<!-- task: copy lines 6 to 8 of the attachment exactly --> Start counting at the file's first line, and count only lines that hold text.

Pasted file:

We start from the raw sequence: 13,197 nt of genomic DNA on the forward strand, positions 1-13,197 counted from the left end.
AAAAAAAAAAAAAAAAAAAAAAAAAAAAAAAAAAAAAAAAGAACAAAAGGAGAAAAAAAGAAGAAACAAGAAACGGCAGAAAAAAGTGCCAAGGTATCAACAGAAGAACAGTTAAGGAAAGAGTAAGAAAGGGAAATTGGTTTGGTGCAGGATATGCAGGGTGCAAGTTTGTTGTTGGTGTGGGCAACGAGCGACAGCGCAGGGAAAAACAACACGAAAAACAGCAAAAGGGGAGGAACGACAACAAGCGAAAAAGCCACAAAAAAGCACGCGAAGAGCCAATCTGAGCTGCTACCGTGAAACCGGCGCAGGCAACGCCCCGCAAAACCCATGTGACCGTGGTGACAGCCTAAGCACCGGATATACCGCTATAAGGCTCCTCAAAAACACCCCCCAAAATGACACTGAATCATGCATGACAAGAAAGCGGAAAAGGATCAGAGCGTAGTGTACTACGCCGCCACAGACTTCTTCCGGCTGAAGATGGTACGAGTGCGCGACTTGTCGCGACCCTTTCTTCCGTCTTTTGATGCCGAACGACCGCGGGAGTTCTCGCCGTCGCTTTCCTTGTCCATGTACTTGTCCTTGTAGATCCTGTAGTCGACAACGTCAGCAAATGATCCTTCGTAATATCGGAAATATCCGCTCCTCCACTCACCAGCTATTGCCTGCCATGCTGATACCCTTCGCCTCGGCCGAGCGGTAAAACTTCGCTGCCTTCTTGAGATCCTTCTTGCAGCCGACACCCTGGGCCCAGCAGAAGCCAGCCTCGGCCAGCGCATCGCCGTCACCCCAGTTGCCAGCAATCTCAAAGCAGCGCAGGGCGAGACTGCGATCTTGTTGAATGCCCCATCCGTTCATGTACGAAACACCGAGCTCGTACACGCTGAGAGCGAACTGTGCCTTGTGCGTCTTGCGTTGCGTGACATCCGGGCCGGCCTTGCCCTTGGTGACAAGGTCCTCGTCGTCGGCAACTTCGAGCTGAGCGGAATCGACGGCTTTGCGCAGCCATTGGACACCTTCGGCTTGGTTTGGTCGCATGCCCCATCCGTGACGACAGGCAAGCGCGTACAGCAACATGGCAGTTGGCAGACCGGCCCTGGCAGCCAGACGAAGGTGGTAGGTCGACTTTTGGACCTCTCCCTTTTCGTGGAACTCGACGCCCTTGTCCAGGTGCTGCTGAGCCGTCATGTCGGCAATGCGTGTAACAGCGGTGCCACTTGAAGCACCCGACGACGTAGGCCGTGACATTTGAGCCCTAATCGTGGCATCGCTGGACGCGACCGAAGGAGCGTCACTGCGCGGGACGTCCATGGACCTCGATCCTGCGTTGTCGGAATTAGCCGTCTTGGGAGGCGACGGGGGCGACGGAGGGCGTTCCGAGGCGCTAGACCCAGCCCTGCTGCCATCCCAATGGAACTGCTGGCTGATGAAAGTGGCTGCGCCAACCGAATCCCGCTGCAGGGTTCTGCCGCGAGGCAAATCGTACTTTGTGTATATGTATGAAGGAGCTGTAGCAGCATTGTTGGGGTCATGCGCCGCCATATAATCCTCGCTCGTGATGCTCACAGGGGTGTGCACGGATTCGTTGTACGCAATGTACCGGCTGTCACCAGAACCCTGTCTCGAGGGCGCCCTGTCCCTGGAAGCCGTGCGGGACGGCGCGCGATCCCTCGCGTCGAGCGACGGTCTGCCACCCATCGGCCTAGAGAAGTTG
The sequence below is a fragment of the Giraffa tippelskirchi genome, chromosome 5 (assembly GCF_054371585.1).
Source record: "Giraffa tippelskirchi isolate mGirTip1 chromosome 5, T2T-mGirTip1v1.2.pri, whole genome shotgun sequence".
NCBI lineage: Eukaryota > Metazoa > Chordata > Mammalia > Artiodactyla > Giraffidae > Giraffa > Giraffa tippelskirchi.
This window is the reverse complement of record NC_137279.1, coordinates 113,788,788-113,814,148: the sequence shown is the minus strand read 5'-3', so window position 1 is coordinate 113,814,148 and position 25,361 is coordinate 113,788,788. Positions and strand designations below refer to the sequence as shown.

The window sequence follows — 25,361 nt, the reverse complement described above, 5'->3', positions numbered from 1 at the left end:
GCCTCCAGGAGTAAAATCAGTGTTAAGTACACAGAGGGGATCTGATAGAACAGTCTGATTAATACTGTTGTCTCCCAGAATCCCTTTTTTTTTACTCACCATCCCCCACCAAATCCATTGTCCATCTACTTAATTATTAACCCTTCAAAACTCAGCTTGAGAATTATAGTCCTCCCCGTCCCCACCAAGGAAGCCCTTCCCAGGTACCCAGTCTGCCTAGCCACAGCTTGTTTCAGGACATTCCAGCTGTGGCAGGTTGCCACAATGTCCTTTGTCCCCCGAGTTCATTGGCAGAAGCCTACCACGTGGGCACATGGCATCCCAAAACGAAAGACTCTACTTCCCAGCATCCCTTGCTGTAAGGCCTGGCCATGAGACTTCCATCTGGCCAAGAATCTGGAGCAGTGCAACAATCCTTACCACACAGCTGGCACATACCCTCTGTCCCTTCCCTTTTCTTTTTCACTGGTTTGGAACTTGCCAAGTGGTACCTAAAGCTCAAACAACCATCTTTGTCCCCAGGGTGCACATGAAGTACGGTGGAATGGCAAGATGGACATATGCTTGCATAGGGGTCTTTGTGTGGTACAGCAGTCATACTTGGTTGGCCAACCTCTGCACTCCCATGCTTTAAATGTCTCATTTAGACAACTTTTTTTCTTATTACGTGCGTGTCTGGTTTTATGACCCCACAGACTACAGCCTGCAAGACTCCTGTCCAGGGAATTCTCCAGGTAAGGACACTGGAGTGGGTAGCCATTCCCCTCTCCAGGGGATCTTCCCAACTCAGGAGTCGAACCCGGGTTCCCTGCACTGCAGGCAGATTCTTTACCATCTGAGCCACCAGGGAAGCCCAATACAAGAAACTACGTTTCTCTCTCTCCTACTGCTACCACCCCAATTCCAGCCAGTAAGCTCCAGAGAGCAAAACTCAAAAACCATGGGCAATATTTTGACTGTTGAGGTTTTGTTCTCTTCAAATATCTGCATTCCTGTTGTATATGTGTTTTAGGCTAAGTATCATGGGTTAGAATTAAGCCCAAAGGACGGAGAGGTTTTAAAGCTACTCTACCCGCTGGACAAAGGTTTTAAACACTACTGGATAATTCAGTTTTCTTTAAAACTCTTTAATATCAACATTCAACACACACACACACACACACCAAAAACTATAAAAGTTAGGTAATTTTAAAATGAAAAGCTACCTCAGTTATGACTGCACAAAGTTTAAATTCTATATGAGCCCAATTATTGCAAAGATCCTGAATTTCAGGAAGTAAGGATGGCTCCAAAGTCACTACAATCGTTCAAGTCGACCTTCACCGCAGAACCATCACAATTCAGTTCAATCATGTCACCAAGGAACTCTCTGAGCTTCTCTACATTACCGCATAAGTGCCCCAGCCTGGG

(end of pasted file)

This window is the reverse complement of record NC_137279.1, coordinates 113,788,788-113,814,148: the sequence shown is the minus strand read 5'-3', so window position 1 is coordinate 113,814,148 and position 25,361 is coordinate 113,788,788. Positions and strand designations below refer to the sequence as shown.

The window sequence follows — 25,361 nt, the reverse complement described above, 5'->3', positions numbered from 1 at the left end:
GCCTCCAGGAGTAAAATCAGTGTTAAGTACACAGAGGGGATCTGATAGAACAGTCTGATTAATACTGTTGTCTCCCAGAATCCCTTTTTTTTTACTCACCATCCCCCACCAAATCCATTGTCCATCTACTTAATTATTAACCCTTCAAAACTCAGCTTGAGAATTATAGTCCTCCCCGTCCCCACCAAGGAAGCCCTTCCCAGGTACCCAGTCTGCCTAGCCACAGCTTGTTTCAGGACATTCCAGCTGTGGCAGGTTGCCACAATGTCCTTTGTCCCCCGAGTTCATTGGCAGAAGCCTACCACGTGGGCACATGGCATCCCAAAACGAAAGACTCTACTTCCCAGCATCCCTTGCTGTAAGGCCTGGCCATGAGACTTCCATCTGGCCAAGAATCTGGAGCAGTGCAACAATCCTTACCACACAGCTGGCACATACCCTCTGTCCCTTCCCTTTTCTTTTTCACTGGTTTGGAACTTGCCAAGTGGTACCTAAAGCTCAAACAACCATCTTTGTCCCCAGGGTGCACATGAAGTACGGTGGAATGGCAAGATGGACATATGCTTGCATAGGGGTCTTTGTGTGGTACAGCAGTCATACTTGGTTGGCCAACCTCTGCACTCCCATGCTTTAAATGTCTCATTTAGACAACTTTTTTTCTTATTACGTGCGTGTCTGGTTTTATGACCCCACAGACTACAGCCTGCAAGACTCCTGTCCAGGGAATTCTCCAGGTAAGGACACTGGAGTGGGTAGCCATTCCCCTCTCCAGGGGATCTTCCCAACTCAGGAGTCGAACCCGGGTTCCCTGCACTGCAGGCAGATTCTTTACCATCTGAGCCACCAGGGAAGCCCAATACAAGAAACTACGTTTCTCTCTCTCCTACTGCTACCACCCCAATTCCAGCCAGTAAGCTCCAGAGAGCAAAACTCAAAAACCATGGGCAATATTTTGACTGTTGAGGTTTTGTTCTCTTCAAATATCTGCATTCCTGTTGTATATGTGTTTTAGGCTAAGTATCATGGGTTAGAATTAAGCCCAAAGGACGGAGAGGTTTTAAAGCTACTCTACCCGCTGGACAAAGGTTTTAAACACTACTGGATAATTCAGTTTTCTTTAAAACTCTTTAATATCAACATTCAACACACACACACACACACACCAAAAACTATAAAAGTTAGGTAATTTTAAAATGAAAAGCTACCTCAGTTATGACTGCACAAAGTTTAAATTCTATATGAGCCCAATTATTGCAAAGATCCTGAATTTCAGGAAGTAAGGATGGCTCCAAAGTCACTACAATCGTTCAAGTCGACCTTCACCGCAGAACCATCACAATTCAGTTCAATCATGTCACCAAGGAACTCTCTGAGCTTCTCTACATTACCGCATAAGTGCCCCAGCCTGGG